From the Himalayas to Frederiksberg

- Hvad gør et land, der ikke selv kan løfte uddannelsesopgaven for dets mest talentfulde ledere?


22 nationalities in one class

What does a country that cannot give its most talented managers further education do? An answer to that question could be sending them abroad to give them an MBA education that they can take home with them. Such was the offer accepted by Kezang Dorji from Bhutan.

22 nationalities are represented on this year's MBA, and thanks to a collaboration between the Danish Ministry of Foreign Affairs/Danida Fellowship Centre (UM/DFC) and CBS, several countries have gotten the opportunity to offer their managers an MBA education abroad.

Alternative business approach

- We are incredibly happy that we are able to attract highly skilled managers such as Kezang through the collaboration with UM/DFC. He is from a completely different culture and represents an alternative approach to business in many ways. It will be really interesting to see how Kezang and the rest of the MBA class will develop over the year, says Professor Torben Juul Andersen, Associate Dean of the Full-time MBA programme.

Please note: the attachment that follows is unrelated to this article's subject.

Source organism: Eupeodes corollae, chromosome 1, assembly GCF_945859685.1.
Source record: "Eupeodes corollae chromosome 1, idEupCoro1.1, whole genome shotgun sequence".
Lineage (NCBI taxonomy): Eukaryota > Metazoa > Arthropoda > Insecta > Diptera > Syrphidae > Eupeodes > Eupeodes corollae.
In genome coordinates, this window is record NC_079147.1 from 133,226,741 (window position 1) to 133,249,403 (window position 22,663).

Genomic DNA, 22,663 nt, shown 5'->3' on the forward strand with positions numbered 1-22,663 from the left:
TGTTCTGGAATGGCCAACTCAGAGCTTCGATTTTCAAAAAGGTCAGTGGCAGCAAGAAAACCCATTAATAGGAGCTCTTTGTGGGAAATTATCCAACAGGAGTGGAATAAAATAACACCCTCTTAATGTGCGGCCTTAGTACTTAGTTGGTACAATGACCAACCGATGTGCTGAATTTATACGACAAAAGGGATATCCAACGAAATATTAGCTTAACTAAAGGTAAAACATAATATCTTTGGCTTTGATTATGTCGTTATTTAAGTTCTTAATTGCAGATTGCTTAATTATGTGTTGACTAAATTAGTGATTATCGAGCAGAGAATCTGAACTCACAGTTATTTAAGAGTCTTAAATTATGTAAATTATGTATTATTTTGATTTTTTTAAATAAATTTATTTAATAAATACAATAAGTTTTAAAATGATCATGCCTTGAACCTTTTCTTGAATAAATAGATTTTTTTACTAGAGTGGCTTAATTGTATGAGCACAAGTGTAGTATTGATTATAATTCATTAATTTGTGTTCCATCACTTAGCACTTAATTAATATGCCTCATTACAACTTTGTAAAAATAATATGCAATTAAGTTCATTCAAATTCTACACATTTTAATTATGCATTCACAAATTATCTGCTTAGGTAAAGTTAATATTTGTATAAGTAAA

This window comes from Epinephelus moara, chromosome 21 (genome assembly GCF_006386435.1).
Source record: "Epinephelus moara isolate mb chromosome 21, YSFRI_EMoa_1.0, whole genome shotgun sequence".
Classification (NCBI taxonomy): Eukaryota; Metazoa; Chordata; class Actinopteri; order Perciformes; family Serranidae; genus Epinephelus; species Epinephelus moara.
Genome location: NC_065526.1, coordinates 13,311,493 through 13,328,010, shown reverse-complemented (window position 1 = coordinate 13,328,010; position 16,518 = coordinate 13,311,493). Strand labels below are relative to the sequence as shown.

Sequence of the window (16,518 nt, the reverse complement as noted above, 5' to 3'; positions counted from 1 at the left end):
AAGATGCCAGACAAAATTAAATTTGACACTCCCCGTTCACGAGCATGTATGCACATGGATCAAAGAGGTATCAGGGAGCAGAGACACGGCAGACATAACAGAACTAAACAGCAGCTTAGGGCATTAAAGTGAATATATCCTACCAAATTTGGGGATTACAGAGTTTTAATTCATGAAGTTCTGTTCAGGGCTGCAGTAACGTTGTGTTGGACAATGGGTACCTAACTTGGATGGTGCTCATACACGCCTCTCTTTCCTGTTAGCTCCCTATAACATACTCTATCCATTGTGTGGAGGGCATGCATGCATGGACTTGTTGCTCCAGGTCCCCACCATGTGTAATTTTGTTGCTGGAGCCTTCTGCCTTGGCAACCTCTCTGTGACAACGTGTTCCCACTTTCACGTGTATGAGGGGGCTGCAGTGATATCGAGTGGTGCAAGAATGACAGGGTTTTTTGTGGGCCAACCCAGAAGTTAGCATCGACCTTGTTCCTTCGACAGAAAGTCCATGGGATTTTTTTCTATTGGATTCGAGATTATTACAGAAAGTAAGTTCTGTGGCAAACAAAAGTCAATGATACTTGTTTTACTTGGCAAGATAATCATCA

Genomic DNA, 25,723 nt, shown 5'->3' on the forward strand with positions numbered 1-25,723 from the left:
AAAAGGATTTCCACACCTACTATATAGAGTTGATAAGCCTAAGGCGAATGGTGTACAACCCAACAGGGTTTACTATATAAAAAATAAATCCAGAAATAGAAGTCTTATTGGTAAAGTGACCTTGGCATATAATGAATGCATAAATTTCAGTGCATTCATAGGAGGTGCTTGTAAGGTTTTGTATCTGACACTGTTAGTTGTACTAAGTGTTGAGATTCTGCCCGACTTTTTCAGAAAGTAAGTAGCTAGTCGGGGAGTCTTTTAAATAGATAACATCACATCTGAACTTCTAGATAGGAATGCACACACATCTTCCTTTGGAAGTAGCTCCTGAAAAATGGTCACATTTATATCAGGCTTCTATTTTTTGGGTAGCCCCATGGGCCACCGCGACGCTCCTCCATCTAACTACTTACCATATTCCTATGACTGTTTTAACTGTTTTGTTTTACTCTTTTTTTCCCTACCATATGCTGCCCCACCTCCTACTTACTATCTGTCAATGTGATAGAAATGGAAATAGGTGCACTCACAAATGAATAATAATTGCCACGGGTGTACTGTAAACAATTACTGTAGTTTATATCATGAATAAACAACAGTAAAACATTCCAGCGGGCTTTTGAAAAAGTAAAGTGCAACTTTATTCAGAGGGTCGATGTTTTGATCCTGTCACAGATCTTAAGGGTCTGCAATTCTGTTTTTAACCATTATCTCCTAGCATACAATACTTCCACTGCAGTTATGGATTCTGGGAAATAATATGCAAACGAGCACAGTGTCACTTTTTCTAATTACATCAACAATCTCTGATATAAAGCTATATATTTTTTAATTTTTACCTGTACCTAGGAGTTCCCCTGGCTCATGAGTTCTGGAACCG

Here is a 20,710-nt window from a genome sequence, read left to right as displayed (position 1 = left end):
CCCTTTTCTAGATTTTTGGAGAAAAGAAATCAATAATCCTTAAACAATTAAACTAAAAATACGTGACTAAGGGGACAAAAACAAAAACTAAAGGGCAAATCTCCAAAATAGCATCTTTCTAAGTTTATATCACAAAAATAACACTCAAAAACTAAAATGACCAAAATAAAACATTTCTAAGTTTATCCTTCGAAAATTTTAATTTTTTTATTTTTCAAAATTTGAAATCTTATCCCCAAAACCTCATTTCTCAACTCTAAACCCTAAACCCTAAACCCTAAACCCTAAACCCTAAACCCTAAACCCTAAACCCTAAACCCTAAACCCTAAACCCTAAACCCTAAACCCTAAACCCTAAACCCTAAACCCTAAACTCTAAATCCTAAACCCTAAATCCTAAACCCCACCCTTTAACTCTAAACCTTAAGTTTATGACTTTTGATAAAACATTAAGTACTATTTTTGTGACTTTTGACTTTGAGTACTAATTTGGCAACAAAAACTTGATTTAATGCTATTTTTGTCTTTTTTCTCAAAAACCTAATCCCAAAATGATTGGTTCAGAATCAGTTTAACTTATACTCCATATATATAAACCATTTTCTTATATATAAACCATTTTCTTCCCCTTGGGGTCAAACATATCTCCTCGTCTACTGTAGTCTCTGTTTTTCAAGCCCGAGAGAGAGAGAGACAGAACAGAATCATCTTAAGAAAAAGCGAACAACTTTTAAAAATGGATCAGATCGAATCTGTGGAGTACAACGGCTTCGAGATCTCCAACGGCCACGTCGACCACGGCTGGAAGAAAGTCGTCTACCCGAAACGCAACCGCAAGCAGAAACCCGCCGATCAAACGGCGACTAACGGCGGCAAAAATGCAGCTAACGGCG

The collaboration between UM/DFC and CBS has existed since 2009, and it has provided managers with opportunities that they would otherwise have missed. The managers typically come from countries that are not able to offer their managers any further education – in spite of a true need for development in the area.


22 nationalities are represented in class of 2009/2010. The mean age is 33 years and the MBA students typically have eight years of corporate experience. One fourth of the students are women.

The CBS MBA programme has been accredited by EQUIS and AMBA (Association of MBAs).

Read more about the Full-time MBA programme here

The page was last edited by: Communications // 07/06/2010